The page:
I was reading the latest issue of one of my parenting magazines when I came across an article on children and food. The author suggested offering dessert only two to three times a week instead of every day. I laughed aloud.
Going back to school can be a little scary for someone with diabetes. There are a lot of things to think about when it comes to making it through the school day without having problems with your blood sugar levels. In school, we strive for that all important "A" on a test; to score 100. The same is true about blood sugar/glucose levels; the closer I come to keeping my blood sugar level at "100," the better for my health and the better for my grades; high and low blood sugars aren't helpful in keeping a clear, quick-thinking mind.
The Flamingo Flock diabetes awareness campaign is the brainchild of 9-year-old Noah Brokmeier, "The Diabetes Dude." Noah's blue flamingos are landing on lawns nationwide and appearing at big events like the Boston Marathon. Wherever they go, the birds pose for pictures, which are then posted on Noah's website, www.thediabetesdude.com. The location of the birds is also flagged on his "official flamingo tracking map," to show the progress and growth of the campaign.
Hi Everyone! Just wanted to let everyone know about a big event I have coming up! Next Thursday, August 26th, I am chartering a bus that I am filling with 50 of my closest friends with diabetes and traveling from Taunton, MA to New York City to invade the Today Show on NBC with my blue flamingos! This is a once in a lifetime opportunity to make a HUGE impact on people and let everyone know about my campaign! I hope that by doing this, people will realize that diabetes is a REAL disease that effects so many of us, young and old, and I hope to encourage people from all over the country to get out and do something to help raise diabetes awareness just like me and my friends!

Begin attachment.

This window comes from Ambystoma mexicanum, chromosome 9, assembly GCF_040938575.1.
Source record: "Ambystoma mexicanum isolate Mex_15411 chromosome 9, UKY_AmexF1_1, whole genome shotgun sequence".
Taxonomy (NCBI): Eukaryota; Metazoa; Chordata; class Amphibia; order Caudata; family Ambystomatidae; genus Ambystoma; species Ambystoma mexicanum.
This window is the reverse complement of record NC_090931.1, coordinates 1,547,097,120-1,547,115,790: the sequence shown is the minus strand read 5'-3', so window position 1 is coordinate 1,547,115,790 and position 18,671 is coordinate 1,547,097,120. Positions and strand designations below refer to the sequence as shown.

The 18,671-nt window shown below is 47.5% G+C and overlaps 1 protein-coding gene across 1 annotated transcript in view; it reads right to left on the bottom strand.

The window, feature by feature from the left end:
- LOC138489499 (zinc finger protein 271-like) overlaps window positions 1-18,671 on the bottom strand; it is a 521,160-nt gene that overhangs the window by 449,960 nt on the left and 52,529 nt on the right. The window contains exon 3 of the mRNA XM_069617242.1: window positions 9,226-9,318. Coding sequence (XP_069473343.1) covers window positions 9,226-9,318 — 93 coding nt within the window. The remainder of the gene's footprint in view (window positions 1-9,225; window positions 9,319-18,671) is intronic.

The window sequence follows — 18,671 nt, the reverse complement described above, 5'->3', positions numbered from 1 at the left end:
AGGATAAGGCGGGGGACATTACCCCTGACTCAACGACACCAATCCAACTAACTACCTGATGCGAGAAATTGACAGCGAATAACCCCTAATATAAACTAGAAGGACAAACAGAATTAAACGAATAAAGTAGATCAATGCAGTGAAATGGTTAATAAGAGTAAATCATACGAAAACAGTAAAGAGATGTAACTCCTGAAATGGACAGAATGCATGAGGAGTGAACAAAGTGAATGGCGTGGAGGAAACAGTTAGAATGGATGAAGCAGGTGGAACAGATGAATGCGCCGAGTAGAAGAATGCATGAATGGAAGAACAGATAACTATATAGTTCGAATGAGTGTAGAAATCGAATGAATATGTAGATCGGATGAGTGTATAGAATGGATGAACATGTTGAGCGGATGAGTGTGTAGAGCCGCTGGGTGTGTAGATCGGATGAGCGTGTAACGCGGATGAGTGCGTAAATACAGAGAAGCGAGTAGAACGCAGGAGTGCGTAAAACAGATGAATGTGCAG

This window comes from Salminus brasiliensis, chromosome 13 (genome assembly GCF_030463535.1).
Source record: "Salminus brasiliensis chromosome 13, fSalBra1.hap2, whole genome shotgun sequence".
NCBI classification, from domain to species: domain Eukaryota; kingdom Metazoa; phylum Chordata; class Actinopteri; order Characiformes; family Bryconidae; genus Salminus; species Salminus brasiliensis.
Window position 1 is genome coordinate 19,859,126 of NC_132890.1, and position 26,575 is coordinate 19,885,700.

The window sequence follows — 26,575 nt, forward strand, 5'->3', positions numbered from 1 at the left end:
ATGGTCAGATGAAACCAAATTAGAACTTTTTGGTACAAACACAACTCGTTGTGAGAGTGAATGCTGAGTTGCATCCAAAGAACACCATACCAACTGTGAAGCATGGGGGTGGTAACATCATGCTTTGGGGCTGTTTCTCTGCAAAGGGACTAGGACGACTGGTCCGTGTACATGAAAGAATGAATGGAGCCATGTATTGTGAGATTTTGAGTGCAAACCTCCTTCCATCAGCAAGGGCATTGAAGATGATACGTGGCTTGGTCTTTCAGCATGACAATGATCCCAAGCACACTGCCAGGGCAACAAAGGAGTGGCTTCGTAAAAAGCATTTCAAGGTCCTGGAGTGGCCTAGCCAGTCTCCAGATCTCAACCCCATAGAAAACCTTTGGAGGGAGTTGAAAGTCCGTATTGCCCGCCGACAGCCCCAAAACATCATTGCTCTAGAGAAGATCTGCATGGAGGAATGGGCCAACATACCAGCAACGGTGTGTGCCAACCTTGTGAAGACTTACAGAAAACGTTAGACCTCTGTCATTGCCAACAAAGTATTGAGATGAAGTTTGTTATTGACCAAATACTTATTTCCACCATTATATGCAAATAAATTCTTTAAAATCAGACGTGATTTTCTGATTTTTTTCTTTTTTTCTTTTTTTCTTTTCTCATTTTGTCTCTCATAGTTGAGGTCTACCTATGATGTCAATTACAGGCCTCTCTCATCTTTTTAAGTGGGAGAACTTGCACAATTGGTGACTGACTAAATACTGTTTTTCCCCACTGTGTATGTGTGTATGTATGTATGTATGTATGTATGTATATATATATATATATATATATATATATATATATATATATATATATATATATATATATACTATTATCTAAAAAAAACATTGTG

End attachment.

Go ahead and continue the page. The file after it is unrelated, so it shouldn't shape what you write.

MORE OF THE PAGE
"The objective of this clinical trial (research study) is to determine if the medications can rescue the few beta cells that remain soon after the diagnosis of type 1 diabetes; and whether new beta cells can even be regenerated," commented Alex Rabinovitch, MD, Principal Investigator of the trial and Associate Director of The Sanford Project. "The investigational combinations of these medications could possibly allow patients to decrease or no longer need to inject insulin to keep their blood levels under proper control."
Children who consume a lot of high-fructose corn syrup in soft drinks and processed foods as they're growing up may run the risk of turning many of their fat cells into belly fat when they reach adulthood.
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